Wednesday, July 8, 2020
FOR IMMEDIATE RELEASE
The recent murders of Ahmaud Arbery, Breonna Taylor, George Floyd, and others have outraged the world and brought renewed attention to the racial disparities between Black and white Americans in policing and criminal justice. As millions of people have mobilized to protest racial injustice, communities small and large are being forced to reexamine their public monuments which honor the champions of racist ideology. Activists, policy makers, and average citizens have pointed to public monuments to the Confederate States of America and its leaders as unacceptable endorsements of white supremacy and have therefore called for these monuments to be permanently removed.
Most Confederate monuments were erected long after the end of the Civil War, in eras of increasing economic, social, and legal opportunities for African Americans. This is not a coincidence. For decades, these monuments have deliberately served to intimidate people of color by venerating pro-slavery “lost cause” beliefs as central tenets of the communities where they were erected. Under the guise of “heritage” or “state’s rights,” Confederate monuments, flags, and other emblems have been allowed to stand on local, state, and federal lands for decades, primarily (but not exclusively) in the South, inspiring generations of racist vigilantism and state-sponsored violence against Black people.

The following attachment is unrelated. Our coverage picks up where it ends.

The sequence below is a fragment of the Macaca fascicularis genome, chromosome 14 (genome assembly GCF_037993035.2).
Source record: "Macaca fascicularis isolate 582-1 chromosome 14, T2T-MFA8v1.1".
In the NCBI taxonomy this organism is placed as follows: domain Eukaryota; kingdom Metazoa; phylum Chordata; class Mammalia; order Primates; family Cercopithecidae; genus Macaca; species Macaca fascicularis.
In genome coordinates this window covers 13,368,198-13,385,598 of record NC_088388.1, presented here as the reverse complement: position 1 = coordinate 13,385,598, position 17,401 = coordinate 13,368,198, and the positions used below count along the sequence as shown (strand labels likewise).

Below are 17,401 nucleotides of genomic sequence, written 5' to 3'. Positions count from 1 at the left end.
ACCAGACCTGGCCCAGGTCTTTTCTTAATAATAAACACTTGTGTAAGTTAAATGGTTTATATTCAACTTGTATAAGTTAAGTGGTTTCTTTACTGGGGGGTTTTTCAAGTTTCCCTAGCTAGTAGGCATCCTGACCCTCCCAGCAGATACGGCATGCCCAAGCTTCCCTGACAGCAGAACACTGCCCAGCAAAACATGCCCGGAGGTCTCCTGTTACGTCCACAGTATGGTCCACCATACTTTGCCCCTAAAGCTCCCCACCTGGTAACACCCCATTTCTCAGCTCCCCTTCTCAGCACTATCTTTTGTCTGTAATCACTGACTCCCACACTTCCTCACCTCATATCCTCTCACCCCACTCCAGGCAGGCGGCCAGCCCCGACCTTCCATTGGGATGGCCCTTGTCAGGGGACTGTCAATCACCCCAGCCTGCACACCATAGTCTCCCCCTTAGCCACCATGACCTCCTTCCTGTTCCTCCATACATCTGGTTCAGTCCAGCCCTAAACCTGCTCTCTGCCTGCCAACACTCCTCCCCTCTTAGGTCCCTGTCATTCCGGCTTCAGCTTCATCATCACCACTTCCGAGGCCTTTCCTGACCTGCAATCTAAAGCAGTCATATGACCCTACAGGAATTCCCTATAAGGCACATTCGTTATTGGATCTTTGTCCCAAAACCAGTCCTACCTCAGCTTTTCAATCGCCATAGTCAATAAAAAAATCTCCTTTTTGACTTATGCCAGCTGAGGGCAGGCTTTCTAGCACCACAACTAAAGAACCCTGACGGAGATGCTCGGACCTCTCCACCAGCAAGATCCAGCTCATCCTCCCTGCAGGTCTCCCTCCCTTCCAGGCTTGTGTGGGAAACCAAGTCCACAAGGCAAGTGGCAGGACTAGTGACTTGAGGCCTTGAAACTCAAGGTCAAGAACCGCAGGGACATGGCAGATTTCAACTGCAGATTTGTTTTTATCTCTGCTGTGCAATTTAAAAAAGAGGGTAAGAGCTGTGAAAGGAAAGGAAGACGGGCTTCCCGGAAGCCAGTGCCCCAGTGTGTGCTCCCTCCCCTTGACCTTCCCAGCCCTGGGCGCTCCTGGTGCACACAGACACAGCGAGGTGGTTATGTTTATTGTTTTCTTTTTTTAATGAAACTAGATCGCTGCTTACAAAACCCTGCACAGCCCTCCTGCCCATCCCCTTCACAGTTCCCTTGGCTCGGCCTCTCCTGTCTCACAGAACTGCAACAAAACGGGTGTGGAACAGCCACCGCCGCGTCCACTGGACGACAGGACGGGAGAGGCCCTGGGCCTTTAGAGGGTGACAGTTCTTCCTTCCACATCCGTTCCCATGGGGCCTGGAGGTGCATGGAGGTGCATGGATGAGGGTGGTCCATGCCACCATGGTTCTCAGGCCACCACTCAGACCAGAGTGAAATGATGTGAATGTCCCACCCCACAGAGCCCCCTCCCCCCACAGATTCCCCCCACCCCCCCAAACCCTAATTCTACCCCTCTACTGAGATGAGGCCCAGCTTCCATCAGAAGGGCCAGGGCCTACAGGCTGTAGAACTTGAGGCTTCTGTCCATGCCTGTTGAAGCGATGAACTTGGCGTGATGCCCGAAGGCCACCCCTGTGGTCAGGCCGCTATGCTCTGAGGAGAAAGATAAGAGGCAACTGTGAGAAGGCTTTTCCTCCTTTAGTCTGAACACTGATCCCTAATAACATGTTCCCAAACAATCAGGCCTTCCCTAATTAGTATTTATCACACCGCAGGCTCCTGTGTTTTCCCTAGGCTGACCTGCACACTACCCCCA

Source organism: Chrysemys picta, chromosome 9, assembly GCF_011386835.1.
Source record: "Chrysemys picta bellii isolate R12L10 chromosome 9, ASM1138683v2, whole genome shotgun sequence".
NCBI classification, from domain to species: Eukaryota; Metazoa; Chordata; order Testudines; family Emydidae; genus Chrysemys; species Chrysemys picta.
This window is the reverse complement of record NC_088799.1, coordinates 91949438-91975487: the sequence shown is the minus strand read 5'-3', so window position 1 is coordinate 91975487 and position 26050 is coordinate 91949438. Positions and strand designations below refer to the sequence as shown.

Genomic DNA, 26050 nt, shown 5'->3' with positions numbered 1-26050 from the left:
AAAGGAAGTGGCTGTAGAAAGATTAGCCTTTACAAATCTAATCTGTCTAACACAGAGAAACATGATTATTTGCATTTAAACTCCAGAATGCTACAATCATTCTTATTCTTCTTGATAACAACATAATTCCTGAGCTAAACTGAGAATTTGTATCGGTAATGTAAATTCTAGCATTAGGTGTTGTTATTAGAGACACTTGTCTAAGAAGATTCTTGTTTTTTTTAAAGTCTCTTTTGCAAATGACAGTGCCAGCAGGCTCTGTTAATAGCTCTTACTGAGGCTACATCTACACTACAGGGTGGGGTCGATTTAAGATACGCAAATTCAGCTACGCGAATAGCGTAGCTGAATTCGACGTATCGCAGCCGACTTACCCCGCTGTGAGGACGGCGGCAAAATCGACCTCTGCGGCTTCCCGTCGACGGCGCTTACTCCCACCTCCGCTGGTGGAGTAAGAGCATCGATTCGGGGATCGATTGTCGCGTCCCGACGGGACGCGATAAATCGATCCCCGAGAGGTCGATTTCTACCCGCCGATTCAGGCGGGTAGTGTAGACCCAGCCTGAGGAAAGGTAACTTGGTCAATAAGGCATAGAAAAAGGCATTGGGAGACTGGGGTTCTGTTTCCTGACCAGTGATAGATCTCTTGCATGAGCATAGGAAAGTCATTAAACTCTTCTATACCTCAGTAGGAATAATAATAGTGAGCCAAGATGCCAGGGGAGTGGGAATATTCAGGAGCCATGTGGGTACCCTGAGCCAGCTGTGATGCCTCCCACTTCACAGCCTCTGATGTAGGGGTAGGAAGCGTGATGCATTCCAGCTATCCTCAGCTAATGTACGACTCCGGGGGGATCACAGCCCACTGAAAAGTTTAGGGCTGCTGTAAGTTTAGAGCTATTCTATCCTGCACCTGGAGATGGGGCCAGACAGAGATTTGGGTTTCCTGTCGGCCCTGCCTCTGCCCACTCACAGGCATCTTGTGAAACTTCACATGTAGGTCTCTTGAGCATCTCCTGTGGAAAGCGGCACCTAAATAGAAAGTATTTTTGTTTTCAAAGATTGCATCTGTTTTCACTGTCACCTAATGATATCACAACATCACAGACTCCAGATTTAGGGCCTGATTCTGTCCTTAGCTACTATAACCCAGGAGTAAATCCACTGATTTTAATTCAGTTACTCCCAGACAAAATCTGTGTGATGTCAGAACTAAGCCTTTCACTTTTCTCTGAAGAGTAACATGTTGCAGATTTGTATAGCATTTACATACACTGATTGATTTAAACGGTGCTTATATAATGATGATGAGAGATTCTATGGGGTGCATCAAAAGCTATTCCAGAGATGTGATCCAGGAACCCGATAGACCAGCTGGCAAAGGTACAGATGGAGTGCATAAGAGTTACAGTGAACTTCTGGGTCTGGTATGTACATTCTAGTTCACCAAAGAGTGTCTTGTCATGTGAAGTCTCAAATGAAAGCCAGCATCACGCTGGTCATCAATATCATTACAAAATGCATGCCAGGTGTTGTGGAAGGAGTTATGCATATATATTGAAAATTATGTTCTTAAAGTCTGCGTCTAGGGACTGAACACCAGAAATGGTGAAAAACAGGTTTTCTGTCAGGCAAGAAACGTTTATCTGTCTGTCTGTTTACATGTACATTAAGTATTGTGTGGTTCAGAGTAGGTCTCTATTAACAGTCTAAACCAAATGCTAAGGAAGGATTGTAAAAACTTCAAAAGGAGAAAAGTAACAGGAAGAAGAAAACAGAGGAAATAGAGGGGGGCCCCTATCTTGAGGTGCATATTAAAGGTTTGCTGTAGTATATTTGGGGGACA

We at Oregon Black Pioneers believe that monuments to the Confederacy have no value or redeeming quality in a just and empathetic society, and we support their removal. We also stand with other communities of color in the removal of public monuments to figures instrumental in the transatlantic slave trade and colonialism. In Oregon, this includes the removal of monuments to Christopher Columbus as well as statues of pioneers that settled upon lands stolen from Indigenous peoples.
It is ultimately up to communities to decide which monuments to take down and what to do with them once they are removed. Good arguments have been made in favor of preserving racist monuments as teaching tools, replacing or recontextualizing them in their original setting, or destroying them outright. We support continued conversations to discuss honestly and openly how to best commemorate the painful legacies of the past while celebrating our shared triumphs through an equity lens.
Oregon Black Pioneers was founded in 1993. Its mission is to research, recognize, and commemorate the culture and heritage of African Americans in the State of Oregon. Its vision is to be the premier resource for information about Oregon’s African American culture and heritage. For more information please contact firstname.lastname@example.org.